What is a Vegetarian? - Some Helpful Notes
07/09/2018 19:44:00.......Posted by Yvette Hopley
A good friend of mine, Ajay Jobanputra Chairman of the Lohana Community Centre has very kindly written these few notes, which demystifies the question - What is a Vegetarian? I hope you find it helpful. As a person who is often preparing dishes for a number of friends from different religions I am particularly appreciative of his notes.
Vegetarian – Definition & Types
A vegetarian is someone who lives on a diet of grains, pulses, legumes, nuts, seeds, vegetables, fruits, fungi, algae, yeast and/or some other non-animal-based foods with, or without, dairy products, honey and/or eggs. A vegetarian does not eat foods that consist of, or have been produced with the aid of products consisting of or created from, any part of the body of a living or dead animal. This includes meat, poultry, all sea food like fish, shellfish, etc. Using alcohol in any food preparation is also prohibited.
All by-products of slaughter are excluded from a certain vegetarian diets. By-products of slaughter include gelatine (flavourless food ingredient that is derived from collagen obtained from various animal body parts), isinglass (a kind of gelatine obtained from fish, especially sturgeon, and used in making jellies) and animal rennet (curdled milk from the stomach of an un-weaned calf, containing rennin and used in curdling milk for cheese).
Types of vegetarian:
· Lacto-ovo-vegetarians eat both dairy products and eggs; this is the most common type of vegetarian diet.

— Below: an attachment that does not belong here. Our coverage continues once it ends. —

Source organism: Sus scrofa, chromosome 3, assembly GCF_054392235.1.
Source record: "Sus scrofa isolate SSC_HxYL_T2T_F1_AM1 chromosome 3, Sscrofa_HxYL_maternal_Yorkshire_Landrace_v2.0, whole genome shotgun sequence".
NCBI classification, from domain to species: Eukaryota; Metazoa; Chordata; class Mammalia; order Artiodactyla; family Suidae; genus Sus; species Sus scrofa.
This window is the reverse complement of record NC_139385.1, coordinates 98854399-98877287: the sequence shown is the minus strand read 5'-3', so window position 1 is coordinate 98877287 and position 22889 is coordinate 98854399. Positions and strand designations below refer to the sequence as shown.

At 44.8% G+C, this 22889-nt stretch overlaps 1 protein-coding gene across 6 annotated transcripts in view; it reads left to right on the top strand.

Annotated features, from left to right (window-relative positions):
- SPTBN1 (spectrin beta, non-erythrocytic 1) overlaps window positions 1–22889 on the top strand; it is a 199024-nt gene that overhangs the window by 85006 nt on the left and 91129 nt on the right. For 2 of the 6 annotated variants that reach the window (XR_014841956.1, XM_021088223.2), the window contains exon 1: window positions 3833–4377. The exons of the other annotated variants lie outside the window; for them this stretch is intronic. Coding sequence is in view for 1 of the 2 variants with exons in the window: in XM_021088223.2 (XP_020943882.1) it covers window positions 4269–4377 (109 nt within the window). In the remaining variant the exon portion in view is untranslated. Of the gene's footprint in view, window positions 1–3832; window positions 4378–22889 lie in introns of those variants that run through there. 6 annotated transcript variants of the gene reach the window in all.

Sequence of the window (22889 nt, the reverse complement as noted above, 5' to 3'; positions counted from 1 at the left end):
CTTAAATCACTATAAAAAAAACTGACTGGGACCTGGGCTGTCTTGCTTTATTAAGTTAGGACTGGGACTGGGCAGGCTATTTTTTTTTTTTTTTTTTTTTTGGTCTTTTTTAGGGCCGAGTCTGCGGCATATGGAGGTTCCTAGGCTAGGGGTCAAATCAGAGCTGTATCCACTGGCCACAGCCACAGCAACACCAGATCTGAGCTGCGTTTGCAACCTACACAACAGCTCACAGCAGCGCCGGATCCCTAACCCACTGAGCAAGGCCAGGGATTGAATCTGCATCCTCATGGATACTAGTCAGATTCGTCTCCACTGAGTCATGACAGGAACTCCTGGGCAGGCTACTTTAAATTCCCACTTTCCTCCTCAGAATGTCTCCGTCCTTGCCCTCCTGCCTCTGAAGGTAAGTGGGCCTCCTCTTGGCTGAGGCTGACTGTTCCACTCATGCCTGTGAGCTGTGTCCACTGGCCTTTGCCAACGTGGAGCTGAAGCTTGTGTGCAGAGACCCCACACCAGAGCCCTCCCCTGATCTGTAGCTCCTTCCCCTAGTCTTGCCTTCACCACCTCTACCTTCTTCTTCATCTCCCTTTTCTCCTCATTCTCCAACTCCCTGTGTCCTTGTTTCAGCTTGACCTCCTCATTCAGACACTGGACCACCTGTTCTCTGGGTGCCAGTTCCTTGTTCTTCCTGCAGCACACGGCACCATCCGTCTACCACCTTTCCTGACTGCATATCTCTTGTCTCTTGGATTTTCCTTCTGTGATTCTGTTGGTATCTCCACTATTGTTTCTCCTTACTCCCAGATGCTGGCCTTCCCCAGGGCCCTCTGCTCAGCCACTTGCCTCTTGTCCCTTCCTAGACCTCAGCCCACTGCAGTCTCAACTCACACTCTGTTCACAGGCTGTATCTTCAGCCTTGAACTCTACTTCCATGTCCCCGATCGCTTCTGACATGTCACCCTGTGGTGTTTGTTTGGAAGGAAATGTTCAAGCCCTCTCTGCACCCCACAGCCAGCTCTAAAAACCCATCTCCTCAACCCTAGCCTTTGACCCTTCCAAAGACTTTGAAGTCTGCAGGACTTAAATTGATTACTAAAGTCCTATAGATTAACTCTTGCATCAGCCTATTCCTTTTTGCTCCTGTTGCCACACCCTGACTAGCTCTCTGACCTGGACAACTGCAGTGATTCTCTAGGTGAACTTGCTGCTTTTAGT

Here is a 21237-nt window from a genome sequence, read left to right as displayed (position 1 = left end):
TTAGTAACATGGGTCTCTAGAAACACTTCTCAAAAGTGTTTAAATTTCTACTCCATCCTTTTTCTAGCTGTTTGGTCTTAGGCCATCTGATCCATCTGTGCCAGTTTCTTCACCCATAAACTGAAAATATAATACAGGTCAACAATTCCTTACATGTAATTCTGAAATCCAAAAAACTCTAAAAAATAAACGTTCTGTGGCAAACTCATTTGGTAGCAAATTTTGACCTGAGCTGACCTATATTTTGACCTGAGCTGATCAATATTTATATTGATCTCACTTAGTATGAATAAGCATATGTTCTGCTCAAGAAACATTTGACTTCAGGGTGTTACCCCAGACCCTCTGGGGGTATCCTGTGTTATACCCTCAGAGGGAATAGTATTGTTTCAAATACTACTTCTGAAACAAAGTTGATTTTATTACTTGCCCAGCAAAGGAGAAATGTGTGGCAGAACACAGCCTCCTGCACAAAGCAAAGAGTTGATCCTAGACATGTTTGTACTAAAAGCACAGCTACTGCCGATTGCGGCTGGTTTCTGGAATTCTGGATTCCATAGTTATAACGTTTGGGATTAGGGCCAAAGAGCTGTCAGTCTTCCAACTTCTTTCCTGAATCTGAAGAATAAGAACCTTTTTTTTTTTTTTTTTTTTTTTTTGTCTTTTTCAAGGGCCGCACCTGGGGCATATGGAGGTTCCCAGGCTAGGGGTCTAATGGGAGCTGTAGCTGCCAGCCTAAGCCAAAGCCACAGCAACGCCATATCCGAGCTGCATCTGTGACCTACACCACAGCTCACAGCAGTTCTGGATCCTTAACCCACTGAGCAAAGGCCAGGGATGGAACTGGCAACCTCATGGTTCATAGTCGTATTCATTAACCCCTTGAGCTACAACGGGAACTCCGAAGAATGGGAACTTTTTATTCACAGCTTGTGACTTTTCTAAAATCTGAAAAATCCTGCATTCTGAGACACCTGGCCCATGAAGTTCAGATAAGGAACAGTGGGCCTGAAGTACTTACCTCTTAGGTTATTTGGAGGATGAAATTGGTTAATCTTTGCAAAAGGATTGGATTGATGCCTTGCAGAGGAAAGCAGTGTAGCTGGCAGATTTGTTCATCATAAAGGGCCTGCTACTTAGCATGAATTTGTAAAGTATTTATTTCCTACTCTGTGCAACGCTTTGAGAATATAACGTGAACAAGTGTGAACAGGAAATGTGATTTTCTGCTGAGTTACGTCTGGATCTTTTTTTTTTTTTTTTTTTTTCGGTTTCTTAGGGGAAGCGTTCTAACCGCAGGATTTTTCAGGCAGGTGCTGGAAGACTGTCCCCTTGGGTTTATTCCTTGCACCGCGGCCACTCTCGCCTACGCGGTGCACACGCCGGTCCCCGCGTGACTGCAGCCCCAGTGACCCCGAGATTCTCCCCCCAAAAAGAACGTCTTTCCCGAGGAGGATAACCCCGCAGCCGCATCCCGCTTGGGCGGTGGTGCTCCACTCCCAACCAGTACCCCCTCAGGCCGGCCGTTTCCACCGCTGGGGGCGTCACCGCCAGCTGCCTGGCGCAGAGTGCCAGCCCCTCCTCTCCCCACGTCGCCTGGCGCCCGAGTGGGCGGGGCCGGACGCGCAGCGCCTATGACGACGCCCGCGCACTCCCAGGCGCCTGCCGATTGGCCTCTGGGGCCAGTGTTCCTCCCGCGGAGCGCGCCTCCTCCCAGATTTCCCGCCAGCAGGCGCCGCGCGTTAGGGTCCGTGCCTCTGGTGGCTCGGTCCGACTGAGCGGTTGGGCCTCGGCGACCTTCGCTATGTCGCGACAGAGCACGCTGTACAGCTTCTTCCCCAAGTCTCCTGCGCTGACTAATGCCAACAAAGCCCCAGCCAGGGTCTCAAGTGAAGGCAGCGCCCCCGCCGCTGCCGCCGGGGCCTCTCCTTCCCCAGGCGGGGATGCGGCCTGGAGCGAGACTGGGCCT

· Lacto-vegetarians eat dairy products and no eggs.
· Ovo-vegetarian. Eats eggs but not dairy products.
· Vegans do not eat any dairy products, eggs, or any other products which are derived from animals. These include food like honey from bees or yogurt produced from cow’s milk.
Variations on above based on Hindu Religious groups
Various Hindu sects have variations on the definitions above, based on their religion.
Jain’s have a diet similar to lacto vegetarian, but in addition to not eating meat and eggs, Jain’s do not eat anything that grows underground. This includes vegetables like potatoes, carrots, onions, and garlic. Bread contains yeast which is a living organism; hence bread is not eaten by a Jain. Many young Jain’s do eat vegetarian bread if available.
Swaminarayan’s have a diet similar to lacto vegetarian, however, consumption and usage of onion, garlic or asafoetida is not allowed in any form.
Restrictions on food preparation / serving
Utensils used for cooking or serving vegetarian food should have never been touched by meat or alcohol in any form. Items like chips should not be fried in the same oil used for frying fish or any other non-vegetarian items. Vegetable oils (corn, peanut, olive, etc) must be used for all vegetarian food cooking.
People preparing / serving non vegetarian food alongside vegetarian food, like fresh sandwiches, must wear separate gloves as currently practiced at various restaurants or takeaways like Subway.
The Food Standards Agency (FSA) is responsible for food safety and food hygiene across the UK. It works with local authorities to enforce food safety regulations. All caterers of vegetarian food must work in line with the FSA requirements and bearing in mind the above restrictions.